The Great American Eclipse: When the Sun, the Moon, and SELF’s Mission Align

By Abigail Ulman

 

svs.gsfc.nasa.gov

svs.gsfc.nasa.gov

In the chaos of human action today, we often forget to look up at the sky.  We forget that our Earth, while it seems like the end-all-be-all, is simply just another (small) planet in our solar system, revolving around our sun, surrounded by countless other solar systems – and entire galaxies – in our universe. Extraterrestrial phenomena still affect our planet just like any other. On Monday, August 21, a solar eclipse will cross the United States, leaving parts of the country in complete or partial darkness for a few seconds throughout the day.

A solar eclipse occurs when the moon moves in its orbit directly between the Earth and the sun, casting a shadow over the Earth and blocking the sun’s rays from illuminating the Earth. At around 2:45pm EST, the lucky few living in the narrow path of totality (Oregon, Idaho, Montana, Wyoming, Nebraska, Kansas, Iowa, Missouri, Illinois, Kentucky, Tennessee, North Carolina, Georgia, and South Carolina) will be able to view their world being plunged into complete darkness. Everyone else in the country, including those in Alaska and Hawaii, will see a partial solar eclipse, which the National Aeronautics and Space Administration (NASA) describes as the sun appearing to have a dark shadow on only part of its surface.

Despite the many other pressing issues plaguing our planet today, NASA has taken the time to prepare the American people for this awe-inspiring phenomenon. The last total solar eclipse in the United States occurred on February 26, 1979, so a reminder of what to expect is prudent. Its website, designed specifically for the eclipse, contains a countdown until the event, explanations of the eclipse, and opportunities for science challenges and viewings of the event.

Throughout history, though, attitudes toward solar eclipses have not been this carefree and lighthearted. Instead, people watched their worlds being plunged into total darkness with confusion and fear. Almost every ancient culture across the world had a sun god, often the most powerful and deadly of the gods. To many ancient cultures, solar eclipses depicted the death of the sun god. Ancient Mesopotamians thought the king would die if there was a solar eclipse. To avoid that tragedy, the king went so far as to abdicate for the one hundred days before the eclipse and give his throne to a criminal so he would not be targeted by the eclipse. Ancient Chinese people beat drums to scare away dragons and sacrificed oxen to the gods to protect themselves from bad luck during the event. In other cultures, too, eclipses were bad omens and foreshadowed death.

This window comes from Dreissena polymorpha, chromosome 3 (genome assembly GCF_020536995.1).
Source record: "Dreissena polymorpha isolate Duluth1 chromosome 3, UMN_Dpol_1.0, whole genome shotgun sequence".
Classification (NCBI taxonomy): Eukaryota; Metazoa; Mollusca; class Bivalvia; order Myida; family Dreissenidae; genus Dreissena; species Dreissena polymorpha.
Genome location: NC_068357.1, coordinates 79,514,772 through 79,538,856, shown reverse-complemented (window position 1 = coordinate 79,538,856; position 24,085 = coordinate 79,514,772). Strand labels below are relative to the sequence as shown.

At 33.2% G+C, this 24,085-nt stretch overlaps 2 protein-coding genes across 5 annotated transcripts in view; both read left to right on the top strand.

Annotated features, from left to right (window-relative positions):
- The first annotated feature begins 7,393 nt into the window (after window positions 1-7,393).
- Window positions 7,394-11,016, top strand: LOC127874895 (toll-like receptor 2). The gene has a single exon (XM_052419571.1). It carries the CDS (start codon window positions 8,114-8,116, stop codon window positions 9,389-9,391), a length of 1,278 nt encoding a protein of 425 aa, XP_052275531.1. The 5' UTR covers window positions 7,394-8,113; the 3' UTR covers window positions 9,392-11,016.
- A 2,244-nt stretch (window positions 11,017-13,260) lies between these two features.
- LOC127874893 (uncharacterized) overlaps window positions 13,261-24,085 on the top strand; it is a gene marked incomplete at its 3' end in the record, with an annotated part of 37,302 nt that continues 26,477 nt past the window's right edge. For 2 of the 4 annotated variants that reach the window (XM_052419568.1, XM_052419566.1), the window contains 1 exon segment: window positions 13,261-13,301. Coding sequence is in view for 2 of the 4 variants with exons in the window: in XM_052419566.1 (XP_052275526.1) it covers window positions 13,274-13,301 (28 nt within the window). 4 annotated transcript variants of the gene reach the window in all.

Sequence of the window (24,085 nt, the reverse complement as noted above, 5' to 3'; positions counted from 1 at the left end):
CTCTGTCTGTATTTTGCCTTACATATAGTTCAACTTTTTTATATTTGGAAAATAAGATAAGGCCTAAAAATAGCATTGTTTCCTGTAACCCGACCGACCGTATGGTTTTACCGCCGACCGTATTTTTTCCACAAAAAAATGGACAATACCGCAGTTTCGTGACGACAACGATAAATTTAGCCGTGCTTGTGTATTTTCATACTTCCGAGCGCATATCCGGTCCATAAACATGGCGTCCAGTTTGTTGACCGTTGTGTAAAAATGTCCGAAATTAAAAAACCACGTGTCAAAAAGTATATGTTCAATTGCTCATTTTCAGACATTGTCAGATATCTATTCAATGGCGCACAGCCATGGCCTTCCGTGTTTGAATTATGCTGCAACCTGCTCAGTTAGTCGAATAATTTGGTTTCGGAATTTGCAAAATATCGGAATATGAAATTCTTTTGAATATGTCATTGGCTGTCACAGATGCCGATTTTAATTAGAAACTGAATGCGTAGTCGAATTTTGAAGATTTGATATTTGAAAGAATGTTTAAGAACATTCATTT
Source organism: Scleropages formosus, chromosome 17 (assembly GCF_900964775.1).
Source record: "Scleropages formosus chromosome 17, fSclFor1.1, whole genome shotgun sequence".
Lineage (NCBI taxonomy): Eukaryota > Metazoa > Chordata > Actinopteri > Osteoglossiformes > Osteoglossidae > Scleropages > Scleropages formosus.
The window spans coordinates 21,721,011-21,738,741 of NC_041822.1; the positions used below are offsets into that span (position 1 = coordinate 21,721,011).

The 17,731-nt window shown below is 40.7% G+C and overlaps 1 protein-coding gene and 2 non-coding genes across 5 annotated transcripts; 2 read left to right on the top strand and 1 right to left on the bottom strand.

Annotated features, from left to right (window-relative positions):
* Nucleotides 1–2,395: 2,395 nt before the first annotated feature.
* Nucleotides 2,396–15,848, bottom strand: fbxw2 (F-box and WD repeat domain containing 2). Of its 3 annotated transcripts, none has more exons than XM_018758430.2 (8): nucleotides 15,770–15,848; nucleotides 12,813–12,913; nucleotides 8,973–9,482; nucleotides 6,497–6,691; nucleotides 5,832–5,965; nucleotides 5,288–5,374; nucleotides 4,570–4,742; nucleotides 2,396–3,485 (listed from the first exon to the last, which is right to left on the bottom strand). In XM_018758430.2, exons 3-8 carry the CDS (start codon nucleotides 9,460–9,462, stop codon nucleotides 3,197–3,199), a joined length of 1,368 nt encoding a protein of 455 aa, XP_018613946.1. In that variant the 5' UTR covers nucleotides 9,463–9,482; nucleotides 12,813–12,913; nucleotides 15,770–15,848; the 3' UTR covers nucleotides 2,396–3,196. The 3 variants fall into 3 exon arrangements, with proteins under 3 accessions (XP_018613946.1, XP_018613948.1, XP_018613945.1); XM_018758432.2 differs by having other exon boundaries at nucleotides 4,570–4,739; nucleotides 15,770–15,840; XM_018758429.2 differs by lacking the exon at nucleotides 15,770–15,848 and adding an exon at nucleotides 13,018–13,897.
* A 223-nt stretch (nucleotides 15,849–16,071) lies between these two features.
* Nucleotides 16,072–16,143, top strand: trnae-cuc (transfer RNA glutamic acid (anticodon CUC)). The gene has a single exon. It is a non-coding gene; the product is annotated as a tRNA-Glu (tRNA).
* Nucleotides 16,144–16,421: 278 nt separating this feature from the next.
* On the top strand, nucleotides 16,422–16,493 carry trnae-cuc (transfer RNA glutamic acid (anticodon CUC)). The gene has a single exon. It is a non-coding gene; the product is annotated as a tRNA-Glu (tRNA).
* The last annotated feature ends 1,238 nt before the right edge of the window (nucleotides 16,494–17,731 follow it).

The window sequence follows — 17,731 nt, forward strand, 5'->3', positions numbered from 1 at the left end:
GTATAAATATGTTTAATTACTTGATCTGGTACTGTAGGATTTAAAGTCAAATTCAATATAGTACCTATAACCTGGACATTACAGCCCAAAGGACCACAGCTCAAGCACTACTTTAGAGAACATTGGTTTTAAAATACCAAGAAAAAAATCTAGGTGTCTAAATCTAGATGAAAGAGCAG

But as early as 2,000 years ago, the Greeks and the Chinese began to predict eclipses with reasonable accuracy. This greater knowledge of the natural workings behind eclipses led to increased appreciation, less fear, and more engagement with the phenomenon. The Great Wild West eclipse of 1878 attracted many astronomers and engineers, eager to test out their planetary theories and use new measuring gadgets. Even Albert Einstein got involved. In 1919, the renowned physicist tested his theory of relativity on an eclipse.

While most eclipse viewers today react with awe to the complete darkness, let us not forget about the 1.2 billion people without access to energy, who are all too familiar with the hardships brought about by darkness when the sun goes down. Without electricity, hospitals are unable to store life-saving vaccines at their required temperatures and lack critical lighting when doctors are caring for patients at night.  Kerosene lamps provide dim lighting and create a hazardous environment for students doing their homework and families cooking dinner.  Women and girls must travel long distances in the dark to retrieve water and fuelwood, facing the threat of being attacked by both wild animals and other people along the way.  

The same sun that will be covered by the eclipse on August 21, however, can help solve the issue of energy poverty. Solar powered micro-grids can connect rural villages in developing countries to electricity, powering their businesses, schools, health centers, and homes.  Solar-powered water stations and solar cookers eliminate the need for women and girls to travel long distances for vital resources at night.  When experiencing the phenomenon of Monday’s eclipse, keep in mind how amazing it is to be able to harness a small portion of the sun’s power to improve the lives of people around the world.

 

[ezcol_1third]*Biba and Issifataou Kissira Farouk wash the solar panels so they are efficient.[/ezcol_1third][ezcol_1third][/ezcol_1third] [ezcol_1third_end]Poster photo for vid on site[/ezcol_1third_end]

 

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